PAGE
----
Capped vs. Uncapped Structured Outcome ETFs

Structured Outcome.  Defined Outcome.  Target Outcome.  While there are a lot of names for these relatively new funds, they are all trying to accomplish the same thing.  Structured Outcome ETFs aim to give you equity exposure to the markets and also aim to build in a buffer to protect you if the market sells off.

While they may seem complex, how they work is relatively simple.  With a 10% buffer in the S&P 500, you are protected from the first 10% of losses. On the upside, most products are structured to offer capped returns.  That means, they will match the S&P 500 up to a cap and then stop. An exception is the uncapped TrueShares Structured Outcome Series.  It offers a participation rate rather than a cap.  You can see the difference in the outcomes represented by the blue lines in the charts below.

Below and to the right is a standard capped structured outcome return.  When the market is down, it provides a buffer and then participates to the downside.  When the market is up, it participates up to a cap and then stops.

Below and to the left is the uncapped return profile. Returns are similar to the capped structure on the downside with a buffer and then participation.  However, when the S&P is up, the uncapped structure continues to participate on the upside as a percentage of the total return. 

In bull markets, the TrueShares Uncapped option doesn’t trail the market the way a capped product does.  However, it is important to remember that investors do not own these products just at the end of each period.  They own them throughout the year in up markets and down.  The difference in the structure of capped vs. uncapped in the interim can have a significant impact that the uncapped TrueShares Structured Outcome series was designed to avoid.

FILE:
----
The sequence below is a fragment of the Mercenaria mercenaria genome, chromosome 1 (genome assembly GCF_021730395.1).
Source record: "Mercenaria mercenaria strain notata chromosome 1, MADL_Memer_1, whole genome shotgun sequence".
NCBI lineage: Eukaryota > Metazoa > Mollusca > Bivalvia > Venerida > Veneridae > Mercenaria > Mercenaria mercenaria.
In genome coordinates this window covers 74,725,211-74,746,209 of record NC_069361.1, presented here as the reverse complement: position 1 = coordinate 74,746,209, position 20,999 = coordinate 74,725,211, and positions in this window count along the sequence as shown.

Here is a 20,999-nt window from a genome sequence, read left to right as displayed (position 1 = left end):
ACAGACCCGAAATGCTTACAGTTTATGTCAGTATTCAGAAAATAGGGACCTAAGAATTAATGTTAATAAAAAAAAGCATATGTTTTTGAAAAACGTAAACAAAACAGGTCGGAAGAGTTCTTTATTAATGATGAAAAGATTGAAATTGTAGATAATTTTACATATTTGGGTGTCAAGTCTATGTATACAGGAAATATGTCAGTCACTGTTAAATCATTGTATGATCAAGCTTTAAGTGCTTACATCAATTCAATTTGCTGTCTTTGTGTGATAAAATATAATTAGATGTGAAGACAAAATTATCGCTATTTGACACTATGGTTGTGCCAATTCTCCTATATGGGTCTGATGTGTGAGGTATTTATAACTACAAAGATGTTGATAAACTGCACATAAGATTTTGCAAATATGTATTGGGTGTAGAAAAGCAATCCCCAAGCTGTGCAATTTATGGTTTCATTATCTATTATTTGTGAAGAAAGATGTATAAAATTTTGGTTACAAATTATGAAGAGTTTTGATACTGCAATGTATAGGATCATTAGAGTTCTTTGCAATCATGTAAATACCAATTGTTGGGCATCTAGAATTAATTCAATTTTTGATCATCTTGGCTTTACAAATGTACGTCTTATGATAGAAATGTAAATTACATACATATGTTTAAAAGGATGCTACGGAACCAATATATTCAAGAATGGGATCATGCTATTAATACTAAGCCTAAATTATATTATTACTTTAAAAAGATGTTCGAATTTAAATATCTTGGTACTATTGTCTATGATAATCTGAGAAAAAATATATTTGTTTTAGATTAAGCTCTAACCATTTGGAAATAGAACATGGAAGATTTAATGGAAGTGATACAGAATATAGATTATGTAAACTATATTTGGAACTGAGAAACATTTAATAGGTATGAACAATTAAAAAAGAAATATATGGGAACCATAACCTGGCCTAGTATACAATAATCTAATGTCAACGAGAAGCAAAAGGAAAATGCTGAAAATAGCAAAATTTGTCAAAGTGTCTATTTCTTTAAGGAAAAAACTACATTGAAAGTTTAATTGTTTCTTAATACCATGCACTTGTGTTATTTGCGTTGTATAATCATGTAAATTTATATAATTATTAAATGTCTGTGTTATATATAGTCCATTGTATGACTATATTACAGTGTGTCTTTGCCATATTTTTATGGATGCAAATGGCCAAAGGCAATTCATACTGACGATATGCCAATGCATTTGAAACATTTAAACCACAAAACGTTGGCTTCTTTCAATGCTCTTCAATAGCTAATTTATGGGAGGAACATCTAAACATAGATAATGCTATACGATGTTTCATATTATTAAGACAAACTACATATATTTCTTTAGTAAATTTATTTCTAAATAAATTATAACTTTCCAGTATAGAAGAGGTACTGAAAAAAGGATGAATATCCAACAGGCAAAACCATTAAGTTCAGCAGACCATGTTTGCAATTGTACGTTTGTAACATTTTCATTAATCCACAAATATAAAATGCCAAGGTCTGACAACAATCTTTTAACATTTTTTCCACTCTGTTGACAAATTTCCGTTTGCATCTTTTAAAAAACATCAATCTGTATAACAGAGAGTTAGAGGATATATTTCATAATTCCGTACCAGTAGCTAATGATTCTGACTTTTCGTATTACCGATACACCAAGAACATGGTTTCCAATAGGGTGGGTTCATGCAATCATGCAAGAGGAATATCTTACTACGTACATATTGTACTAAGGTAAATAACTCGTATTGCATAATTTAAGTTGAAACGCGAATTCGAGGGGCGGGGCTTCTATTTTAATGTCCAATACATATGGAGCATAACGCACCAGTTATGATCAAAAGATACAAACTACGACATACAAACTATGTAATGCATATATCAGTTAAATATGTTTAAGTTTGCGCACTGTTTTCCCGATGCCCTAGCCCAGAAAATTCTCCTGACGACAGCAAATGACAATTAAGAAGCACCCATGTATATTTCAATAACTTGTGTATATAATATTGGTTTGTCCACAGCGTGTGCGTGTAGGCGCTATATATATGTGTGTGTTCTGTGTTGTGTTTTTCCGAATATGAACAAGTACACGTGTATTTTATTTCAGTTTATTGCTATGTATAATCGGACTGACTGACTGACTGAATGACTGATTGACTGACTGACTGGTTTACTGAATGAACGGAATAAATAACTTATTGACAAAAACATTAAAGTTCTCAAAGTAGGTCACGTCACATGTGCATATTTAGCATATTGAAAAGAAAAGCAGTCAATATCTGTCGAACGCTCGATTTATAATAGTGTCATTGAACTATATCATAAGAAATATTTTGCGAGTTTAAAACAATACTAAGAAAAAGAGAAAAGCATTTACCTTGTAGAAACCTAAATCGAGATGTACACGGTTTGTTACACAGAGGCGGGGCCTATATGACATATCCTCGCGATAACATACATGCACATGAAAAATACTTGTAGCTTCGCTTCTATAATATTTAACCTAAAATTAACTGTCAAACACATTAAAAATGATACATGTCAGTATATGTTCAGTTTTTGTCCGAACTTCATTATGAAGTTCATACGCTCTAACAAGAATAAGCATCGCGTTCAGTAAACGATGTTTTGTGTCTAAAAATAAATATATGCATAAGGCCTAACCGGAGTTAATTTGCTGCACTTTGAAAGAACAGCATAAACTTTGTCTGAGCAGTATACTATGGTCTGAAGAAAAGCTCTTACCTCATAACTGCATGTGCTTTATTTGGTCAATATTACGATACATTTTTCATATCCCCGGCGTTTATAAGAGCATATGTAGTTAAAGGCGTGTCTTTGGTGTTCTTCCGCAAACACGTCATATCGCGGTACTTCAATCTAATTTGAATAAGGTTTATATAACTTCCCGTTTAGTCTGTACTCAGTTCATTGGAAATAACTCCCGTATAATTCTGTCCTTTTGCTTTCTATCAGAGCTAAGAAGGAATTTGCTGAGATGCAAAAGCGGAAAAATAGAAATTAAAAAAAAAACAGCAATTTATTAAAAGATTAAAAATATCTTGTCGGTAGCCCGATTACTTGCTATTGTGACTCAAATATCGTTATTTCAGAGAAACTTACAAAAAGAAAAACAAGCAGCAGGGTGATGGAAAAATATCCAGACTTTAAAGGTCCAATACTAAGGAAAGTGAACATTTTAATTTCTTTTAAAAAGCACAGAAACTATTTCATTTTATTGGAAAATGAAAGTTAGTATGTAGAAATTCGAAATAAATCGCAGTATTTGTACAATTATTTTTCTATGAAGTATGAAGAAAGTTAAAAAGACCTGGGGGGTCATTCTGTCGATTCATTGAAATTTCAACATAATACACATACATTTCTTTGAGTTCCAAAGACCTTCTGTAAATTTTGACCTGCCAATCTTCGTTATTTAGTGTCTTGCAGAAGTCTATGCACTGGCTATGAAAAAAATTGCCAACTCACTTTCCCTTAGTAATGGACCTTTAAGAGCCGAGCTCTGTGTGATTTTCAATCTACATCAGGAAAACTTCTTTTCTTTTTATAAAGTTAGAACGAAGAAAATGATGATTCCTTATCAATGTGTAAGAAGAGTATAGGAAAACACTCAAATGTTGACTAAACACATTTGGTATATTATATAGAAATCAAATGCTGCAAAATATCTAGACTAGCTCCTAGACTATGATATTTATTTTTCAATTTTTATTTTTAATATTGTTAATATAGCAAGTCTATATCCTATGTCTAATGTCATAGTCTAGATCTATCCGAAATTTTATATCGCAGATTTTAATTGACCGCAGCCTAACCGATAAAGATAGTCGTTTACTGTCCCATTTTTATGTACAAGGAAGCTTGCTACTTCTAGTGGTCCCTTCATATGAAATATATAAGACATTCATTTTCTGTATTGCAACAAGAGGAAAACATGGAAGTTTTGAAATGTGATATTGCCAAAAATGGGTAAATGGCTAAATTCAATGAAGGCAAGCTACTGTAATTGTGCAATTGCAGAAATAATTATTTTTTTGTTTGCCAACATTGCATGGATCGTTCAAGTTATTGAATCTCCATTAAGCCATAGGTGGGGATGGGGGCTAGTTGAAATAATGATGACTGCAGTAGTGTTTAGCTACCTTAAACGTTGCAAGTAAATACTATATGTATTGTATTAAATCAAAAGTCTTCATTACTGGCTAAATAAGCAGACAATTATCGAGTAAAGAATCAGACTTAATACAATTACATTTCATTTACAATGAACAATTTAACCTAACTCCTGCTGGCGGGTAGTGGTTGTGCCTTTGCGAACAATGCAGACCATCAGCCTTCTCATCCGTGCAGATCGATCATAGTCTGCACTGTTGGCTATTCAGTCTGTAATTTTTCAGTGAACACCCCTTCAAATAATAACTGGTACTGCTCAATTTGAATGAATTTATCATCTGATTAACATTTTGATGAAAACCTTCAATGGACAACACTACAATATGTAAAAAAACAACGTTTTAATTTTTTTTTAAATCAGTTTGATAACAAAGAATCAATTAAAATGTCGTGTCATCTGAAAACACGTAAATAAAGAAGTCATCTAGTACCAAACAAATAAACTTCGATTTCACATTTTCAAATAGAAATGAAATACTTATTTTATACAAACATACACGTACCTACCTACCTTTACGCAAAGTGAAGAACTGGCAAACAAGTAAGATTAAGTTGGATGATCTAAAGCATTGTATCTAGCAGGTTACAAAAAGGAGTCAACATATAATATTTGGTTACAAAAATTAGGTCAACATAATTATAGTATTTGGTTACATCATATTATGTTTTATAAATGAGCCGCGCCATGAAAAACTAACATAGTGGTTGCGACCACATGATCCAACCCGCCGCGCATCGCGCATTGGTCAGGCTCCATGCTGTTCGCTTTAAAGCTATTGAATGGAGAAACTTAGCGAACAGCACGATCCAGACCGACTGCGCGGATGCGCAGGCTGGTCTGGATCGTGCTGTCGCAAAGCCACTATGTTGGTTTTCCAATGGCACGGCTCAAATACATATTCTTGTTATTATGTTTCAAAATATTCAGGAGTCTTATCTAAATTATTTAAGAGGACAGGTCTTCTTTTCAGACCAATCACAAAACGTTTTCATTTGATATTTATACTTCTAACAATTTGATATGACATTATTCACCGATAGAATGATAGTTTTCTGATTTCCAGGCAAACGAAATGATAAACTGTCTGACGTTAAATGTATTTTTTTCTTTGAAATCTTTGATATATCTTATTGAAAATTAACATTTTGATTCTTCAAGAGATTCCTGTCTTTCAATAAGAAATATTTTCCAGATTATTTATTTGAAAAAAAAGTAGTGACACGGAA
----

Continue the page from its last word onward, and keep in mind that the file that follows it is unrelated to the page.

Trailing in up Markets

In a capped structure, the cap is created by selling a call at the level that is defined as the cap.  It is far out of the money when that cap is established.  When the market goes up, it gets closer and closer to being in the money.  In other words, it becomes more valuable as a short position that weighs down performance of the structure.  This problem gets worse as the market rises.  How much?  We have a perfect example of this in the capped BJUL portfolio in 2020.  The chart on the below shows SPY v. Capped BJUL v. Uncapped JULZ.

At the start of this period, the market had bounced off lows from the covid lock down and was only about 10% below the previous highs.  The capped BJUL portfolio reset and got a great cap at 17.1%.  With covid and the world shut down, that cap seemed like a good deal.  It wasn’t.  The market blew through the cap in November and this is why the short call matters so much.  When the market was up 17% on 11/13/20, BJUL was up 9%.  When the market was up 22% at year end, BJUL was up 11%.  Meaning that you needed to wait for 6 more months to potentially “earn” the outcome you expected.  The 17% capped return was yours, but you just had to wait.

Contrast BJUL with what JULZ did.  The expected participation rate was 83%.  On 12/31/20, the S&P 500 was up 21.4% for our period (1 day period difference), and TrueShares was up 16% or 76% of SPY.  Investors were able to receive almost everything they expected in real time when the market was up in 2020.